These attractive little ducks are known as Gadwalls. Male and female Gadwalls are present in the congregation and are easy to tell from one another because the females have orange on their bills whereas the male’s bill is uniformly black.
The male Gadwalls in these pictures are displaying various stages of breeding plumage development. Some are further along than others. Regardless of how far along they are, the breeding plumage of the male Gadwall is much more subtle that that of other closely related ducks. There is no bright metallic colors as is the case with Mallards and Northern Shovelers. There is no ornate coloration patterns as with Woods Ducks.
Instead there is an understated beauty that requires a closer appraisal to truly appreciate. The male Gadwall displays a neutral palette of earth toned browns and grays. Subtle but intricate patterns are scribed on the duck’s head, neck, and breast. Wing feathers are delicately elongated and highlighted soft shades of pink. At a distance these colors mute away to create an effective camouflage. Up close they are beautiful.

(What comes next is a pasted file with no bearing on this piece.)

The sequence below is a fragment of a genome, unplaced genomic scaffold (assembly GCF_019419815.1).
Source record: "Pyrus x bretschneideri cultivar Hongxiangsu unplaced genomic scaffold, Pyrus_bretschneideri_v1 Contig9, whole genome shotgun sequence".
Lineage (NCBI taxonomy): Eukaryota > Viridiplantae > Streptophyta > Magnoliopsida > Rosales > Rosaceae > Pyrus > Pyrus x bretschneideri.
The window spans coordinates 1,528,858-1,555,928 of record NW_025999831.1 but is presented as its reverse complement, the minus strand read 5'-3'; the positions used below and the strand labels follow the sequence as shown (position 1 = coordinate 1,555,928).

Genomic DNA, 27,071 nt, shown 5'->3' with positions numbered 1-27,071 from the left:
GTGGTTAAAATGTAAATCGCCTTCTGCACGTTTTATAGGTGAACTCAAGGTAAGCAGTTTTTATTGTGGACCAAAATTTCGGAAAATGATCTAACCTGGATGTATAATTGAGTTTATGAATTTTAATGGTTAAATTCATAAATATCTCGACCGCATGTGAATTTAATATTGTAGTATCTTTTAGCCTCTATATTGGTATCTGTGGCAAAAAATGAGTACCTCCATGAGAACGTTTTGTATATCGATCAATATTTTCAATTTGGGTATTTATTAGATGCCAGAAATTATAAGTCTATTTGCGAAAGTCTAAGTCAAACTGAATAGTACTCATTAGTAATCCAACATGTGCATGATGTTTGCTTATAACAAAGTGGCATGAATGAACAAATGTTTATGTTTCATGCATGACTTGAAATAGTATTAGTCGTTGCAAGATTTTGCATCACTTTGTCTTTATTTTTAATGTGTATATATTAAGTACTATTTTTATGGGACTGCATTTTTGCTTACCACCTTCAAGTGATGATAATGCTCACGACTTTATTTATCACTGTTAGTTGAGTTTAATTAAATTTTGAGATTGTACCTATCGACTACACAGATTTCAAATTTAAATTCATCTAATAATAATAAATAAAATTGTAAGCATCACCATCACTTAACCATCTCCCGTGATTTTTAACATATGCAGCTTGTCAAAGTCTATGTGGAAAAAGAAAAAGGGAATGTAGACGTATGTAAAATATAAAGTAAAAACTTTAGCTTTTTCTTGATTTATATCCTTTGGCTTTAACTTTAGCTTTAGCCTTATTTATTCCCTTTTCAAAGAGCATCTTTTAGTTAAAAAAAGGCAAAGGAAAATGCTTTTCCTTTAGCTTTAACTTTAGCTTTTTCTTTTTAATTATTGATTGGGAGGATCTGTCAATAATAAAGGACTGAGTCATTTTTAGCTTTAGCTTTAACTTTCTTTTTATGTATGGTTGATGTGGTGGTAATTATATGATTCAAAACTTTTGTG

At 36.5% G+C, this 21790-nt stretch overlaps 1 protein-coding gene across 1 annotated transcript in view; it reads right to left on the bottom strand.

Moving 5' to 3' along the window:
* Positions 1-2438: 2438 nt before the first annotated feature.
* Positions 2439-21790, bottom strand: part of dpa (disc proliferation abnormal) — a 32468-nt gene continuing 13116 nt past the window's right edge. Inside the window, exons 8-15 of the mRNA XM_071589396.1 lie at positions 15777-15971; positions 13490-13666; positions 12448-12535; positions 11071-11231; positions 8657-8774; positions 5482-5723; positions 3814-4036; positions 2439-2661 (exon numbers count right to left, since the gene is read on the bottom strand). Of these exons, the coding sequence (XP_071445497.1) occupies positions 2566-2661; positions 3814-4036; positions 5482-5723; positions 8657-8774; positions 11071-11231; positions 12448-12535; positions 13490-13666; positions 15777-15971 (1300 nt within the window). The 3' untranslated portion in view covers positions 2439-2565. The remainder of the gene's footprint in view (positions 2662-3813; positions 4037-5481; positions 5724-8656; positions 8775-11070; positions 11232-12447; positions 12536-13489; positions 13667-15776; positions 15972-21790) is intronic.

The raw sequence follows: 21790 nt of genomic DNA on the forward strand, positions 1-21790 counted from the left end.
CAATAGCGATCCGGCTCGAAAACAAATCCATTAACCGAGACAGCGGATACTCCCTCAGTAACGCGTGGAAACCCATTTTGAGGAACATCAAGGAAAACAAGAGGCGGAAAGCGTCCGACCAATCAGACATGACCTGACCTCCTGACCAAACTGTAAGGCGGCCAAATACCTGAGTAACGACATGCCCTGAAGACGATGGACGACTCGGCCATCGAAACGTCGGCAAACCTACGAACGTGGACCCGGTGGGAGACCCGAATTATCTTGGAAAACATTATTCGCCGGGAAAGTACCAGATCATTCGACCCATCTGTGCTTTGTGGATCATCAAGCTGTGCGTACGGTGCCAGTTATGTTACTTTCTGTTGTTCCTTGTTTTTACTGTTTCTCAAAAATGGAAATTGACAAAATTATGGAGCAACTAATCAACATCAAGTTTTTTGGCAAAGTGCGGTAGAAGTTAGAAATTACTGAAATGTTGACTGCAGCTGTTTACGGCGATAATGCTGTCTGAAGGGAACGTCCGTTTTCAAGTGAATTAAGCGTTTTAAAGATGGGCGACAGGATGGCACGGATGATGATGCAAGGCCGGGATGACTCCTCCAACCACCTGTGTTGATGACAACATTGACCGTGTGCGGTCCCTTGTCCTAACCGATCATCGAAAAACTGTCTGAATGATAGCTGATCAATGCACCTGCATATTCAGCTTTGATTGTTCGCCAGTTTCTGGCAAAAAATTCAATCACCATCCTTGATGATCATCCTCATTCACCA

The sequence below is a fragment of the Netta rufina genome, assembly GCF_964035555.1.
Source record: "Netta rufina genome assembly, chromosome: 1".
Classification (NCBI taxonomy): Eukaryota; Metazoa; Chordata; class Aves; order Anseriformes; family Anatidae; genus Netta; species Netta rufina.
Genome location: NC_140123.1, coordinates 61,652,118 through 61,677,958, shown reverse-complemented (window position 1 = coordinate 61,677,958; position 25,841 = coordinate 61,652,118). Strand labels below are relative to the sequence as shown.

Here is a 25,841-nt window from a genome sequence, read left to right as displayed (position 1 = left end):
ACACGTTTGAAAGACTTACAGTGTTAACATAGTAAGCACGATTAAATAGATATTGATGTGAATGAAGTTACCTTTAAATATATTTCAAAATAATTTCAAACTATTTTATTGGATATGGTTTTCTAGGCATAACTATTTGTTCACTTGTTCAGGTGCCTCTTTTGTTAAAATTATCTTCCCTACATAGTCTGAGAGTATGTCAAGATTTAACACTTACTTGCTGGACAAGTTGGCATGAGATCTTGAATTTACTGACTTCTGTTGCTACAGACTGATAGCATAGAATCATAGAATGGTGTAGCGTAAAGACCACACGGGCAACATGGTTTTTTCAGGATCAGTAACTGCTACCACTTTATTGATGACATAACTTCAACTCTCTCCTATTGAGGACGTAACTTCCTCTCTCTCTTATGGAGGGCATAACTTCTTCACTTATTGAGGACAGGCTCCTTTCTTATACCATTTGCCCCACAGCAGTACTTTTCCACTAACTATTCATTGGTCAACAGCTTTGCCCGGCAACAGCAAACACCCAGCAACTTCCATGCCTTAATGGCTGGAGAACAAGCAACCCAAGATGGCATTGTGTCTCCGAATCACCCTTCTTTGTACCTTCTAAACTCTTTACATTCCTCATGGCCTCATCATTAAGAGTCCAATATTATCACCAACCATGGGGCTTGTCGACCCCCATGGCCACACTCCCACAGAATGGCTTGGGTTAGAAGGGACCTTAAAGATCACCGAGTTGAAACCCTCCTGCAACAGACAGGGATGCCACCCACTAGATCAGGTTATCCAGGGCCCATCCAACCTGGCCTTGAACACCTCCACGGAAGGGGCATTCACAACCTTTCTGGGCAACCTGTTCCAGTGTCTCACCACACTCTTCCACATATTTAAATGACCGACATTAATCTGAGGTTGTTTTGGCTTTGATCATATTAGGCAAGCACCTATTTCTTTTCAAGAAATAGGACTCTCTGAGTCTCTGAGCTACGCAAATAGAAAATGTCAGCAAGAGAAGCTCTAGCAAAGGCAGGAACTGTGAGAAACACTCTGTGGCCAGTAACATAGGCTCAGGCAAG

Gadwalls are known as “dabbling” ducks. This term refers to the way Gadwalls and other similar ducks feed. Dabbling ducks are surface feeders. They consume aquatic vegetation that is accessible from the waters surface. In other words, these ducks do not dive and swim under water like some others will. They reach plants on the bottom of shallow pools of water by upending their bodies so that their tails are in the air and their heads are submerged. This is the “dabbling” behavior by which the birds are categorized.
Before I wrapped up at this location I was treated to exhibition of Gadwall bathing by a pair of males on the far side of the pond. So exuberant was one of the Gadwalls that he flipped himself over and rolled bodily in the water to complete his bath.